Retailers are planning to vote in the Police and Crime Commissioner (PCC) election this week (May 5), despite concerns over the effectiveness of the PCC system and official figures showing that crime in the retail and wholesale sectors is higher than any other.
One retailer, who wished to remain anonymous, told C-Store: “I will vote, but I believe the PCC is just another middle man between communities and the police that has no substantial impact on local crime. Until there is investment in the police and more officers on the streets, I don’t expect to see a decrease in the levels of crime.”
According to latest figures from the Home Office’s Commercial Victimisation survey, as many as one in five premises in the retail and wholesale sector experienced shop theft last year.
Jatinder Sahota, owner of Max’s Londis in Sheppey, Kent, said: “I am voting and hope one of the candidates can take action to protect local businesses. I think it is important to vote and I encourage more local businesses to engage with local authorities.
“Some of the challenges retailers face are down to police cutbacks with response times slower than in the past. Even though we have a big presence of police community support officers that do a great job, I still think there is a need for officers on the streets.”
Association of Convenience Stores chief executive James Lowman urged retailers to vote regardless of their reservations about PCCs’ effectiveness. “There has been significant debate since the introduction of PCCs, with some suggesting that they are an important bridge between the public and the police to improve the accountability of local forces, and others believing that they are just another level of bureaucracy in a system that is already ineffective,” he said.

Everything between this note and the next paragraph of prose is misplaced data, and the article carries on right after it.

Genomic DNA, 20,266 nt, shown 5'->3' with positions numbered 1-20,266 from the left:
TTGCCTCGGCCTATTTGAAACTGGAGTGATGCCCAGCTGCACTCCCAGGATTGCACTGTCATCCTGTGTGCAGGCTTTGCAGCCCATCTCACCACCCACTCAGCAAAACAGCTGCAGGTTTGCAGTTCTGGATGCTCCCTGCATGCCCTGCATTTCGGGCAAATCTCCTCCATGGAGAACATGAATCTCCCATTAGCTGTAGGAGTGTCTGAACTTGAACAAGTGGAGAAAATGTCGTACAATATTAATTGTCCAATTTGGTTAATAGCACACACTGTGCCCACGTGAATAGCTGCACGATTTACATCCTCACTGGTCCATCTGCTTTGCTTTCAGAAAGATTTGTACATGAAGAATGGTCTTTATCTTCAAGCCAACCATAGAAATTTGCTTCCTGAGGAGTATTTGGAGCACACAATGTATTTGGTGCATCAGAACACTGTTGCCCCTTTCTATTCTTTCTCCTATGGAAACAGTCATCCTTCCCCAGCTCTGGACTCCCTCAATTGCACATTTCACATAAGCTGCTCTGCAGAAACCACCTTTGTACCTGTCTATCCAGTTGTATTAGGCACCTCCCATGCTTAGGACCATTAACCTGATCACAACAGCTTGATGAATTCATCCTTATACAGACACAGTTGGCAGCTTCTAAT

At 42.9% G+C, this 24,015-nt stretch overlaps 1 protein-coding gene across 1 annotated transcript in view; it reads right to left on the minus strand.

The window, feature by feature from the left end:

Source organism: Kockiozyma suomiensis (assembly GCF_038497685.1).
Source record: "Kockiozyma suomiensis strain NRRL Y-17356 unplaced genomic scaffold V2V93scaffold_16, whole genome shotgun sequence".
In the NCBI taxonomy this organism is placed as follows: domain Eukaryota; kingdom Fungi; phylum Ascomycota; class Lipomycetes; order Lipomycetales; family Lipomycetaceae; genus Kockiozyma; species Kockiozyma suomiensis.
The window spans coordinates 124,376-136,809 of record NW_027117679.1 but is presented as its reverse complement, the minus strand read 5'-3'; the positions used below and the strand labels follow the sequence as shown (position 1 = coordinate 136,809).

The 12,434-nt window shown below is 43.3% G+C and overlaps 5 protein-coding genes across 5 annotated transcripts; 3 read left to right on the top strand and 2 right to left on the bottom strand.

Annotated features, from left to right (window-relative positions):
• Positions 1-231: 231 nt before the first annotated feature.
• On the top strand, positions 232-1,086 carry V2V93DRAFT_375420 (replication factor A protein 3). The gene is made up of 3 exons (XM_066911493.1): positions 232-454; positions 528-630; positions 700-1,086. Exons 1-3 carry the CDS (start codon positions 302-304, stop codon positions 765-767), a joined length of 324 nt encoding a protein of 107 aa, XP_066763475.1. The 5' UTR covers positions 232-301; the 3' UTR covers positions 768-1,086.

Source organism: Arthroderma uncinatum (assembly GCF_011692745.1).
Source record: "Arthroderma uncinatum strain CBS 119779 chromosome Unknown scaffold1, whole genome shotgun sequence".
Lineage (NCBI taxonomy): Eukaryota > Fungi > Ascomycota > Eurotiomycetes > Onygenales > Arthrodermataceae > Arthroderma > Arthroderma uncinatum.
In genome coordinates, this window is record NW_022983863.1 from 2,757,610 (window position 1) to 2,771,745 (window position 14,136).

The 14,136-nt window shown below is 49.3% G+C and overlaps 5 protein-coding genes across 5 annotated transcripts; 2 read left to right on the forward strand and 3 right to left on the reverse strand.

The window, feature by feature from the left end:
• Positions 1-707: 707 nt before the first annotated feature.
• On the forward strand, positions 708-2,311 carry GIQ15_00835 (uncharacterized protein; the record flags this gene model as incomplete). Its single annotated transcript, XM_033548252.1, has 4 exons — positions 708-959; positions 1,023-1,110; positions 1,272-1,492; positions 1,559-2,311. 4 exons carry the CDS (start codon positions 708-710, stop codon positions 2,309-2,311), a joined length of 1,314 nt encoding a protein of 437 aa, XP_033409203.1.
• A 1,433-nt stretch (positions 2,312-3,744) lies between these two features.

“Whichever camp you’re in, the fact is that PCCs have an important role to play in setting priorities for the police in their area.”
“The PCC doesn’t feel like an effective voice for the community because I don’t see enough of a police presence in the neighbourhood. It is easy to criticise, but you have to take into account cutbacks in resources.”
Nigel Dowdney, Earlham Shopper and Stalham Shopper, Norwich
“I am voting, but think the PCC isn’t an effective voice for the community and isn’t likely to have a big impact on local crime.”
Jai Singh, MJ’s Go Local Extra, Sheffield
Shop theft figures
Latest figures from the Home Office’s Commercial Victimisation survey found that crime levels in the retail and wholesale sectors are higher than any other sector, with accounts of shop theft in 2015 accumulated to a total of 4.7 million cases.
The latest figures follow the ACS Crime Survey which showed that shop theft cost the convenience sector more than £43m last year, with only 37% of retailers reporting they had not experienced any shop theft in their store.
According to the report, the average c-store is investing £1,370 in crime prevention a year.